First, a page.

Honest vs. paid reviews

This article in the New York Times discusses the business of paid reviews. Apparently John Locke used them to great effect, something he just so happened to have left out of his how-to book.

Obviously I have huge problems with this on principle, so I am going to point out that:

1. The reviewers did not actually read the books. (So Locke's fantasy that he was buying reviews "from people that [sic] were honest"? Uh, yeah--honest people don't sell reviews.)

2. At least some of the reviews got pulled by Amazon.

If you think it's worth it to pay money for a vague "This is great, whatever it is!" review that may vanish, then I guess I can't stop you, but I suggest that you look past Locke. The guy who Locke hired was at one point making $28,000 a month, which means that he had between 28 and 280 clients every month, and only one of them managed to break out. The article also mentions another novelist who has spent $20,000 (!!!) on reviews and is no bestseller.

Also, it should be noted that Amazon doesn't pull paid reviews because they're some self-appointed Guardian of Reviewing Ethics. They pull them because customers don't like them. I mean, look at Yelp--I used to go there all the time to search for good local businesses, but I got steered VERY wrong a couple of times by bullshit reviews, and now I don't rely on them any more. Amazon really does not want that to happen, and I think that if you hope to sell there, you should appreciate their efforts to stay popular with customers.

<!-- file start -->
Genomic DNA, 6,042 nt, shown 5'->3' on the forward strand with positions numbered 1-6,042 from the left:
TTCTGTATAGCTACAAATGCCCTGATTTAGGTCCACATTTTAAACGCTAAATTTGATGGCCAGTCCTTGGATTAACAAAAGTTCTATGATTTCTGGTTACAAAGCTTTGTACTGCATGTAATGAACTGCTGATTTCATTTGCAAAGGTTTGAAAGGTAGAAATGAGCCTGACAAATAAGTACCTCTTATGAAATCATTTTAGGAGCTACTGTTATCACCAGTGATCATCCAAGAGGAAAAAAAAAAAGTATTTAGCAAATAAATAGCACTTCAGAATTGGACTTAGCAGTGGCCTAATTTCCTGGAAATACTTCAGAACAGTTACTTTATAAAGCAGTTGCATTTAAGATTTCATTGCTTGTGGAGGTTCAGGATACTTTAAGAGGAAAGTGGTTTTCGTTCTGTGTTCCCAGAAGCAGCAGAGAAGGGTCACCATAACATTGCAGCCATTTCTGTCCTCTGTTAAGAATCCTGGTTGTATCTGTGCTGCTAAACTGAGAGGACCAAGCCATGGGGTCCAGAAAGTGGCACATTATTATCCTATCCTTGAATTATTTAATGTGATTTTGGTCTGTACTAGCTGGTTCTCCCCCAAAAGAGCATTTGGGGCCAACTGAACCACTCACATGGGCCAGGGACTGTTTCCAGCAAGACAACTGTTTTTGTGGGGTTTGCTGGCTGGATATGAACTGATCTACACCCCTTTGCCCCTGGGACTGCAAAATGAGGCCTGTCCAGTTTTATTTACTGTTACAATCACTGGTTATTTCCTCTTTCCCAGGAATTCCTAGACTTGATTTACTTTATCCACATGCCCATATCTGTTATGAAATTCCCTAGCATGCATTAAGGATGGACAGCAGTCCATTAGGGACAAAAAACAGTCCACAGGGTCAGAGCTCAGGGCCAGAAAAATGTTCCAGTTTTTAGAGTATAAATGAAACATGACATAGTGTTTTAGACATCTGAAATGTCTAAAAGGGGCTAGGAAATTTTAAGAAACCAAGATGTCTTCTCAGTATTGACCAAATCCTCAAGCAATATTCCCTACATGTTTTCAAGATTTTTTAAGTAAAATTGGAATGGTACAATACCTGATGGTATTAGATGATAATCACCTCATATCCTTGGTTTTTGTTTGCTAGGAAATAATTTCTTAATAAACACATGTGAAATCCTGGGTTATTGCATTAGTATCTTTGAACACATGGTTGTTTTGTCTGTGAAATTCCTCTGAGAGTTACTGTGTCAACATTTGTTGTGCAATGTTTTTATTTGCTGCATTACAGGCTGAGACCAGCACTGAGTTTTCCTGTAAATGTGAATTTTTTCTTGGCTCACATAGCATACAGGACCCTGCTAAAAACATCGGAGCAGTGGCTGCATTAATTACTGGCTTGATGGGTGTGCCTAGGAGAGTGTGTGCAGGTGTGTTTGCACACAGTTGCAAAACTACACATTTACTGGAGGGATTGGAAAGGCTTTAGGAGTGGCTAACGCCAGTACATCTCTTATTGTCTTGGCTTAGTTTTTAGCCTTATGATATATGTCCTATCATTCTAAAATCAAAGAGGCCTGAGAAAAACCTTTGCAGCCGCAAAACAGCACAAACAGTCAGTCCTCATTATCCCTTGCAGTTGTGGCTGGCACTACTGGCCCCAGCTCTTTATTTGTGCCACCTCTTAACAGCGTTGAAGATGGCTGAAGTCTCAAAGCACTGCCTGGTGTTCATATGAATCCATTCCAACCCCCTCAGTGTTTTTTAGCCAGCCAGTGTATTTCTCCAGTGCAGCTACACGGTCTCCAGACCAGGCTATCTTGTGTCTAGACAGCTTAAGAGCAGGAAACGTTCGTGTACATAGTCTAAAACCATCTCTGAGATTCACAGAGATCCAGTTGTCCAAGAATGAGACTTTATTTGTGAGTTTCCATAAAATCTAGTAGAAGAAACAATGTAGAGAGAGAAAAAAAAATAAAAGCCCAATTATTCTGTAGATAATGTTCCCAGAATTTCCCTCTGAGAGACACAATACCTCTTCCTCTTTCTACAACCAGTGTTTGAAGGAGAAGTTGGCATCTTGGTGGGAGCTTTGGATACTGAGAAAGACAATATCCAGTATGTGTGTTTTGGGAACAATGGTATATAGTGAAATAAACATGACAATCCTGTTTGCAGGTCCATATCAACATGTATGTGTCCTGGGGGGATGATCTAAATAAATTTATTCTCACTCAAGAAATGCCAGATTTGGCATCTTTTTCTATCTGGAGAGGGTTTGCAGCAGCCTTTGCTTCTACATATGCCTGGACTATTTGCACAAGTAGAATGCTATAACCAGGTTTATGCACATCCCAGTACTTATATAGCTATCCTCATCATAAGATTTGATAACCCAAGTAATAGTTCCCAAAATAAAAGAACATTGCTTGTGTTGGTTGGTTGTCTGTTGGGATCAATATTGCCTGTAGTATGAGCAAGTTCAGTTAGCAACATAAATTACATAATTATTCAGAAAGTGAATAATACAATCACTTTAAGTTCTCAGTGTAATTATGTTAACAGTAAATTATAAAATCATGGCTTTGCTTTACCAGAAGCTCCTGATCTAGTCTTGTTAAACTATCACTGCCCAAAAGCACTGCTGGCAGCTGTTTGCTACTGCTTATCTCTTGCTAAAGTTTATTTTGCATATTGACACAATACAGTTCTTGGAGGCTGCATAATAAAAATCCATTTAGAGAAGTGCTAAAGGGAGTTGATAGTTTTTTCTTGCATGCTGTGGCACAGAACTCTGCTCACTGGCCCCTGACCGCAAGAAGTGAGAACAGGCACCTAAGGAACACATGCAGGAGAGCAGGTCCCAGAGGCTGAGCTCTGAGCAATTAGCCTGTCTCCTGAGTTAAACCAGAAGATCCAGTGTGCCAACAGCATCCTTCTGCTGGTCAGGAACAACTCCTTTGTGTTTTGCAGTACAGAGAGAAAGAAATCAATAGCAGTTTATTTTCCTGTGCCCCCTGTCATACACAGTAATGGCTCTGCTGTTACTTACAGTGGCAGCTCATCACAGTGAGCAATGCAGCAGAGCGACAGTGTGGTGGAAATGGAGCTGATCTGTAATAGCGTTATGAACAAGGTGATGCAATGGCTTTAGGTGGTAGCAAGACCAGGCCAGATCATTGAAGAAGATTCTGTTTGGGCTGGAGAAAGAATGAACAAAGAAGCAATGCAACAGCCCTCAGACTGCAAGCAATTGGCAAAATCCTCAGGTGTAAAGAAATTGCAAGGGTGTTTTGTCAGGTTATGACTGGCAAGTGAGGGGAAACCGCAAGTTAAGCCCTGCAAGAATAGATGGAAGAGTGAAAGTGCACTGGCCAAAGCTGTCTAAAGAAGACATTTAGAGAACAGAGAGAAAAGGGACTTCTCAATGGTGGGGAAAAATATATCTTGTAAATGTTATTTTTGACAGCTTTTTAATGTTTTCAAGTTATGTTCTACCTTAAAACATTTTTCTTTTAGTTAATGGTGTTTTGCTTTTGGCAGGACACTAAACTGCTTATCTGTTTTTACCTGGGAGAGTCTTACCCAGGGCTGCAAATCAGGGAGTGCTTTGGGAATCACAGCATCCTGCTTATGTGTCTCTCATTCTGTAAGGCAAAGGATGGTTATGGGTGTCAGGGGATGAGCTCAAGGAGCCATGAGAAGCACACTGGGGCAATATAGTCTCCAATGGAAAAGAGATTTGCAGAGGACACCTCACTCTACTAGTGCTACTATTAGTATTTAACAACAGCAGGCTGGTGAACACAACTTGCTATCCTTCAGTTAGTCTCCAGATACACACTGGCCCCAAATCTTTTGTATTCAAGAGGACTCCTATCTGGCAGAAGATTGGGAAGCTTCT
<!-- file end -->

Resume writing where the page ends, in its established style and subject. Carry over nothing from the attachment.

I realize that giveaways at places like Library Thing can be unpredictable, but honest reviews frankly are more valuable to writers than paid reviews. Paid reviews are like edits written by your mom--totally uncritical, totally positive, and totally worthless as feedback. Honest reviews give you a wealth of information about how well you are positioning your book and what could be improved.

In addition, honest reviews are a far more valuable source of information to readers, who, it should be remembered, are completely hopeless when it comes to agreeing on what makes a book good. Reviews help you target your book: If everyone is gushing over your book because it's such a wonderful romance, I probably won't buy it. Believe it or not, that's exactly what you want.